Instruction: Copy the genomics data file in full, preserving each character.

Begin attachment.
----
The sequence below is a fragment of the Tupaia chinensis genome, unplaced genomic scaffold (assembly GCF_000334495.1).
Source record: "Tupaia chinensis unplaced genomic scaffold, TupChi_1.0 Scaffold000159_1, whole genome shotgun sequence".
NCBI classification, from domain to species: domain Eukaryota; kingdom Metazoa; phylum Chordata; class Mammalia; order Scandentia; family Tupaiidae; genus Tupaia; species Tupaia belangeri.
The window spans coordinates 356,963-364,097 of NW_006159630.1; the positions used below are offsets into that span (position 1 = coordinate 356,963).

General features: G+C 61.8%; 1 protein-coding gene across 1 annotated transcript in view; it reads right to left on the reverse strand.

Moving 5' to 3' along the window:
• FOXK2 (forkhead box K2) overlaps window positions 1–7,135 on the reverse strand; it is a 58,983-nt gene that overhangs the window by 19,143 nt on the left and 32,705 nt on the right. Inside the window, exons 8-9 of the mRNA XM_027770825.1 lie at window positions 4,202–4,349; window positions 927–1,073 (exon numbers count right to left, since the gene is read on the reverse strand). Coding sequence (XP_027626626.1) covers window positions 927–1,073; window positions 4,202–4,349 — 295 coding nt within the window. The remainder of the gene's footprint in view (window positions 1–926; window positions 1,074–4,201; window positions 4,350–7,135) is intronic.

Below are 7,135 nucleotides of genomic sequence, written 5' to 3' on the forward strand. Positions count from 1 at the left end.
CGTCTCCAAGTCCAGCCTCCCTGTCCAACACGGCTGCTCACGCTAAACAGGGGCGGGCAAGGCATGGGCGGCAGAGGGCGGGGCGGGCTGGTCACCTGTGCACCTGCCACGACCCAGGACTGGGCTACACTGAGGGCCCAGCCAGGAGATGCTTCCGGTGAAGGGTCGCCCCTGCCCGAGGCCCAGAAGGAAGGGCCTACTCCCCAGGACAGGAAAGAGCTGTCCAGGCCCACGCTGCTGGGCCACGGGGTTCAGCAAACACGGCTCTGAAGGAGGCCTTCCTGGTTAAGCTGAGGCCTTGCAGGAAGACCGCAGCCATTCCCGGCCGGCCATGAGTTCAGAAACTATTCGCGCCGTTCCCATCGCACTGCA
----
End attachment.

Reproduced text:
The sequence below is a fragment of the Tupaia chinensis genome, unplaced genomic scaffold (assembly GCF_000334495.1).
Source record: "Tupaia chinensis unplaced genomic scaffold, TupChi_1.0 Scaffold000159_1, whole genome shotgun sequence".
NCBI classification, from domain to species: domain Eukaryota; kingdom Metazoa; phylum Chordata; class Mammalia; order Scandentia; family Tupaiidae; genus Tupaia; species Tupaia belangeri.
The window spans coordinates 356,963-364,097 of NW_006159630.1; the positions used below are offsets into that span (position 1 = coordinate 356,963).

General features: G+C 61.8%; 1 protein-coding gene across 1 annotated transcript in view; it reads right to left on the reverse strand.

Moving 5' to 3' along the window:
• FOXK2 (forkhead box K2) overlaps window positions 1–7,135 on the reverse strand; it is a 58,983-nt gene that overhangs the window by 19,143 nt on the left and 32,705 nt on the right. Inside the window, exons 8-9 of the mRNA XM_027770825.1 lie at window positions 4,202–4,349; window positions 927–1,073 (exon numbers count right to left, since the gene is read on the reverse strand). Coding sequence (XP_027626626.1) covers window positions 927–1,073; window positions 4,202–4,349 — 295 coding nt within the window. The remainder of the gene's footprint in view (window positions 1–926; window positions 1,074–4,201; window positions 4,350–7,135) is intronic.

Below are 7,135 nucleotides of genomic sequence, written 5' to 3' on the forward strand. Positions count from 1 at the left end.
CGTCTCCAAGTCCAGCCTCCCTGTCCAACACGGCTGCTCACGCTAAACAGGGGCGGGCAAGGCATGGGCGGCAGAGGGCGGGGCGGGCTGGTCACCTGTGCACCTGCCACGACCCAGGACTGGGCTACACTGAGGGCCCAGCCAGGAGATGCTTCCGGTGAAGGGTCGCCCCTGCCCGAGGCCCAGAAGGAAGGGCCTACTCCCCAGGACAGGAAAGAGCTGTCCAGGCCCACGCTGCTGGGCCACGGGGTTCAGCAAACACGGCTCTGAAGGAGGCCTTCCTGGTTAAGCTGAGGCCTTGCAGGAAGACCGCAGCCATTCCCGGCCGGCCATGAGTTCAGAAACTATTCGCGCCGTTCCCATCGCACTGCA